Chao Long – At last! I don’t need to go to Palawan or Vietnam to get a taste of delicious Vietnamese Chao Long dish. The favorite soup is now in Antique. Well done entrepreneurial souls! This motivates me to re-open my coffee shop again. Anyway, for those who wants to taste the vietnamese dish in Antique, go to San Jose, then ride a tricycle and tell them you want to go this restaurant that serves Chao Long in Dalipe.

chao long in Antique

Shells – This is considered exotic to many including me.. Until I found out it’s a normal dish in the province. You can buy them at the market and let your homestay host cook it for you. It can really be challenging to eat one mind you.. have lots of patience.

shells in Antique

The interesting part is, if you live near the sea, you can eat shells for free.. just get it in the beach side..

Getting food in the beachside. Antique, Philippines

The shells there looks like this. So have you seen sea shells by the sea shore lately? :D Aren’t they yummy?


This is part 2 of of the food trip series in Antique. For part 1, please go to http://grasya.com/2012/11/where-and-what-to-eat-in-antique/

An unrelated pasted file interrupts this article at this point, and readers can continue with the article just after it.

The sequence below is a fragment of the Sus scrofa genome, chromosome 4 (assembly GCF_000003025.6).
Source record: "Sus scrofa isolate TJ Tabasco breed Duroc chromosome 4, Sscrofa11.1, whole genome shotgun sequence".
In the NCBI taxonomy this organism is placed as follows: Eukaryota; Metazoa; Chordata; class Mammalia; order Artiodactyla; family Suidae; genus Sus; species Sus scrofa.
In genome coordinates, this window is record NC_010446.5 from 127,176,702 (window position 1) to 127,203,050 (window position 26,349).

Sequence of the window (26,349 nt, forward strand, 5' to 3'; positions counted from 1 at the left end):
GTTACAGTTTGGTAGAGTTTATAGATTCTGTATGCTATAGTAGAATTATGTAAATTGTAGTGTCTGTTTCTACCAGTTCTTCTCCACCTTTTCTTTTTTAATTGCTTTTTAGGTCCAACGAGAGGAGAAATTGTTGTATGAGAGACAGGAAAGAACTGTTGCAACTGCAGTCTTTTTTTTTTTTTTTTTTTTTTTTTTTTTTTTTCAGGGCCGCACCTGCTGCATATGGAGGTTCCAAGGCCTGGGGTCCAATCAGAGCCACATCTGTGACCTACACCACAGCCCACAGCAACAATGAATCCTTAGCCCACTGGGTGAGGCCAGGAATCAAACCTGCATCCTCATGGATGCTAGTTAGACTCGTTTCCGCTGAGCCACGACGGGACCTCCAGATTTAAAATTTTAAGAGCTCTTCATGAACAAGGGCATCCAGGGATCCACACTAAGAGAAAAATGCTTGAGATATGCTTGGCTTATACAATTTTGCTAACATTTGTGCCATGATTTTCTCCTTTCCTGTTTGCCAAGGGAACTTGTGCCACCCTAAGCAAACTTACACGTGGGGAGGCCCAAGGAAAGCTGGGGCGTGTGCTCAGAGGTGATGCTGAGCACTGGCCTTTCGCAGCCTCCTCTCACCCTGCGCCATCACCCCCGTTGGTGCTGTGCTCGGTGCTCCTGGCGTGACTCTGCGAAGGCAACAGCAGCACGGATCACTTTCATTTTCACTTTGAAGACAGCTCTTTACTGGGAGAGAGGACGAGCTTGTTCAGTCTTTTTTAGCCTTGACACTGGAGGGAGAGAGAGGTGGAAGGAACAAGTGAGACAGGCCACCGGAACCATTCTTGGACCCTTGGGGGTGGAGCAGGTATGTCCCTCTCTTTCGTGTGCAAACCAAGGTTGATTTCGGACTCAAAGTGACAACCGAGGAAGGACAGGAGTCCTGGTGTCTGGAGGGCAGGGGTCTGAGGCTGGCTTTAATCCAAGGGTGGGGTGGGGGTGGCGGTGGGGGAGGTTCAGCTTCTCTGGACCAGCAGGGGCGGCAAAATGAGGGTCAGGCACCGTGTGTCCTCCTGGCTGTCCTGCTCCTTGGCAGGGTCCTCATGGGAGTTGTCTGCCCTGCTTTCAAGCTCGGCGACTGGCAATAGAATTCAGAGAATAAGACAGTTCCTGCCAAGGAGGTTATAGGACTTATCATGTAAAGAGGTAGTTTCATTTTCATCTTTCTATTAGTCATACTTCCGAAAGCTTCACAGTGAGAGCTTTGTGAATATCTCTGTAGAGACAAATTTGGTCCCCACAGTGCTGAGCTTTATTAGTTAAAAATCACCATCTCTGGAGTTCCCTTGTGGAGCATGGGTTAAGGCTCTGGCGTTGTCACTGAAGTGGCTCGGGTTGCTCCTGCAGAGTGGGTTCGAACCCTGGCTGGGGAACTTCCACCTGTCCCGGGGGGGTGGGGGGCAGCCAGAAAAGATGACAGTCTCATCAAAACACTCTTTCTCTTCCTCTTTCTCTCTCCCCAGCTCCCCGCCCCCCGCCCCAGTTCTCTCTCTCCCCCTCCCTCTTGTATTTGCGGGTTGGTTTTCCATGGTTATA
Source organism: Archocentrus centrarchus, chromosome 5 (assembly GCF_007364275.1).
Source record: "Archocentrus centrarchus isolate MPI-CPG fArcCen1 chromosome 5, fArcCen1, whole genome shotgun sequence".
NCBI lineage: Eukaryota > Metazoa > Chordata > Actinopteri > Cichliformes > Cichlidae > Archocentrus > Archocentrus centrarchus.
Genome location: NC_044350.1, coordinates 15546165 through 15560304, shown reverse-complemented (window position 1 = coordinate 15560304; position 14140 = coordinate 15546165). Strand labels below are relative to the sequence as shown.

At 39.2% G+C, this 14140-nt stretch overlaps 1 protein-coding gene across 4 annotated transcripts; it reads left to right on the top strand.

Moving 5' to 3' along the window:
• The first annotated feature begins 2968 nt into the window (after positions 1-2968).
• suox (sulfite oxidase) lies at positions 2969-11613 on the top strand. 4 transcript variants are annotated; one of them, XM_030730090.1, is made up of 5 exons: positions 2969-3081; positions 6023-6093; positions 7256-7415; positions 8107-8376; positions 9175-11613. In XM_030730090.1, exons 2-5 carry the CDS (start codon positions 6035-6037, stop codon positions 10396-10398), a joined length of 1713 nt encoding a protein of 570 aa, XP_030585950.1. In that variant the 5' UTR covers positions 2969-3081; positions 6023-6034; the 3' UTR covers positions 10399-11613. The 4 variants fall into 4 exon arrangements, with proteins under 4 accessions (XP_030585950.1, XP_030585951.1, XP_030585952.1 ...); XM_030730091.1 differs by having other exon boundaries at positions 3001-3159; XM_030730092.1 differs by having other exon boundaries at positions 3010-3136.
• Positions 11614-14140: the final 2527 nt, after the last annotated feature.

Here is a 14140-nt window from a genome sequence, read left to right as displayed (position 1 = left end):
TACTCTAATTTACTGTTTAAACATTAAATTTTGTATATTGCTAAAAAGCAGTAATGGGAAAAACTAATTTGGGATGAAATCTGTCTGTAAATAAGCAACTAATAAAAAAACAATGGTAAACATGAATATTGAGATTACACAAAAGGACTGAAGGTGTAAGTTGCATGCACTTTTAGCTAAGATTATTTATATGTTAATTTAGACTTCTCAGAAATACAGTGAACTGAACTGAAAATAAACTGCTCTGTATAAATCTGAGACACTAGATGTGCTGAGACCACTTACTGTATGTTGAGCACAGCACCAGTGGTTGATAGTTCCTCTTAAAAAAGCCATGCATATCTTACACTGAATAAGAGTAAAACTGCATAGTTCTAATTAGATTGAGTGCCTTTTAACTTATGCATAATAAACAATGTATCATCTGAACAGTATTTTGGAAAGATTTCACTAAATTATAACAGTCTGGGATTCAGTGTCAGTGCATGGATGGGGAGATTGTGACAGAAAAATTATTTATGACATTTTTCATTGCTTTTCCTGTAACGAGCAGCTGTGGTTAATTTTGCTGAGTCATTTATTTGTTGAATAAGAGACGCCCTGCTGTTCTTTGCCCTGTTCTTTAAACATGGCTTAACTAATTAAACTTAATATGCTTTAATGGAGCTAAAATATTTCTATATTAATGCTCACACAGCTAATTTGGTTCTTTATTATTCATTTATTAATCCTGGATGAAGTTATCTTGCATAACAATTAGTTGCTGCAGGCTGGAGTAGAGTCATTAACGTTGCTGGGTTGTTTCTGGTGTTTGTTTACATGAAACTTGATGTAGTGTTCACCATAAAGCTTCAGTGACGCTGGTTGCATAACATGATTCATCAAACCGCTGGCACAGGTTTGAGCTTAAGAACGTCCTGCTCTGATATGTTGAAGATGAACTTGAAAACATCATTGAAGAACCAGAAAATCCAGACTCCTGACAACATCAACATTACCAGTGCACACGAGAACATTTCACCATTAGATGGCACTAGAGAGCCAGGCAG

There are also different kinds of fishes and varieties of kakanin, guess this topic needs a part 3.

How to make your own Korean Kimbap or Japanese Sushi

How to make your own Korean Kimbap or Japanese Sushi

I was at a mall in Manila the other day with a friend. And because we miss Japanese food, we proceeded to eat in a Japanese restaurant that offers buffet sushi servings.

It was great to eat sushi again, but when I looked at the prices, 2 sushi costs around 100 pesos already.. In the sunday market in Chiang Mai, Thailand, 2 sushi will only cost you 10 baht, or around 15 pesos… so the price is really an overkill xD


It was great to give in to cravings from time to time, but I think its better if you just make your own sushi… sorry Japanese restaurants.. I’ll still go eat in your restaurants if I feel like splurging… ;D

Anyway, for those who are frugal smart, here’s the steps on how to make your own experimented Maki Sushi.. or Korean Kimbap.. Thank you to my Korean friends who taught me how to do this last 2004..

Seaweed Paper, you can buy this in the supermarket
Sticky rice, if its not available, plain rice will do
Ripe Mango